Wine pairing can be a complex and overwhelming thing to learn. But it doesn’t have to be, if you keep in mind a few guidelines. When pairing wine with food, it is important to know the standout flavors of both the food and the wine. Without these, you won’t know what to pair with what, or why it works. From deep Cabernets and crisp Rieslings to salty potato chips and buttery lobster tails, we will explore how to pair wines to foods, and why they work.
A general rule for wine paring is this: Red wines are used to compliment common flavors in the dishes it pairs with, while white wines are used to present contrasting flavors. While this is generally accepted, bending this rule can result in some exiting and delicious flavor interactions. Some other common guidelines include, making sure the wine is sweeter/more acidic than the food it pairs with, Making sure the wine and food have the same flavor intensity (you don’t want one to overpower the other), and while reds generally compliment darker, more intense meats like beef; and whites compliment lighter meats, like chicken; it is better pair a wine with a dish’s sauce, rather than the meat itself. With these guidelines in mind, let’s explore some specifics:
With salty foods like pretzels, potato chips, and popcorn, a Pinot Grigio or Sauvignon Blanc can hold their own against salt and keep the palate refreshed. Because Champagnes, with their dryness, actually have hints of sweetness to them, they can form a perfect balance with salty foods, as well. The best compliment for salt is sweet.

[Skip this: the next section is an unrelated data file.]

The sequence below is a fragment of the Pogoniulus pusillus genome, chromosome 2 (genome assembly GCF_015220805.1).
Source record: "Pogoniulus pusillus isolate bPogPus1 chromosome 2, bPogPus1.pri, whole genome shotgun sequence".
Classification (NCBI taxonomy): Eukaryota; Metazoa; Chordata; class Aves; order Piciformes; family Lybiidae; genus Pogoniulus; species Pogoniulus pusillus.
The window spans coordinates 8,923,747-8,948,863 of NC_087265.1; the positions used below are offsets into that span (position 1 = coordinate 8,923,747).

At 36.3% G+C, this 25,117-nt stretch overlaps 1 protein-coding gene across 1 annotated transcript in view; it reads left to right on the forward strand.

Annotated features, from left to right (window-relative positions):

For rich grilled meats, a Cabernet Sauvignon is the go to. While the dark fruit and woods in the Cab compliment the richness of the meat, the tannins cut through the decadence of a large steak dinner. For sweet foods, like cakes and ice cream, pair with a sweet wine, like a Muscat or fruit dessert wine. Sweet begs for more sweet. For fruit based desserts, a Moscato d'Asti or demi-sec Champagne will emphasis the fruits, rather than the sugars, of the dessert. For tart and tangy foods and dressings, a Sauvignon Blanc, Portugese Vinho Verde, Spanish Verdejo, or a classic Chardonnay are top notch. None of these wines will be overwhelmed by the tang of citrus, or even ranch dressing. And they are still delicate enough to not over power the subtle flavors of a scallop or well used onion.
For Seafood, both food and wine shine best when they are matched in their delicateness. From baked salmon to shrimp ceviche to buttery lobster tails, whites are the way to go. Try a Pinot Grigio or Arneisor Chablis. For spiced dishes, commonly found in Mediterranean Cuisine, a wine with plenty of spicy notes is the perfect compliment. For spiced lamb, or a harissa burger, try a Washington Syrah, a Cabernet Franc, or a Greek Xinomavro. All will add a new aspect of depth to the dish. For foods brushed with a powerful BBQ sauce, you’ll need a wine bold enough to stand against the deep richness, tang, and sweetness of the Southern Tradition. Malbec, Shiraz, and Côtes-du-Rhône wines have the power to stand side by side with spicy BBQ chicken, a tangy rack of ribs, or smoked brisket. No flavors will be lost in this pairing.
For Rich Cheese dishes, like a decadent grilled cheese sandwich or a Croque Monsieur, a dry Rosé is just the thing. While some cheeses react well with the crispness of a white, and some with the berry sweetness of a red, Rosé has the best of both worlds. For cheese plates, remember that heavier cheeses will want a strong wine like a Cabernet Sauvignon, while lighter cheese will want a lighter wine, like a Pinot Grigio or a Riesling. An easy trick for wine and food pairing is to note the adjectives used when describing each item. If you can use the same adjective to describe both components of the pairing, like “rustic”, “delicate”, “powerful”, “rich”, or “deep”, it will most likely be a successful pairing. Remember, in wine paring, as with all things, some rules were made to be broken, others were not. The fun lies in discovering which is which.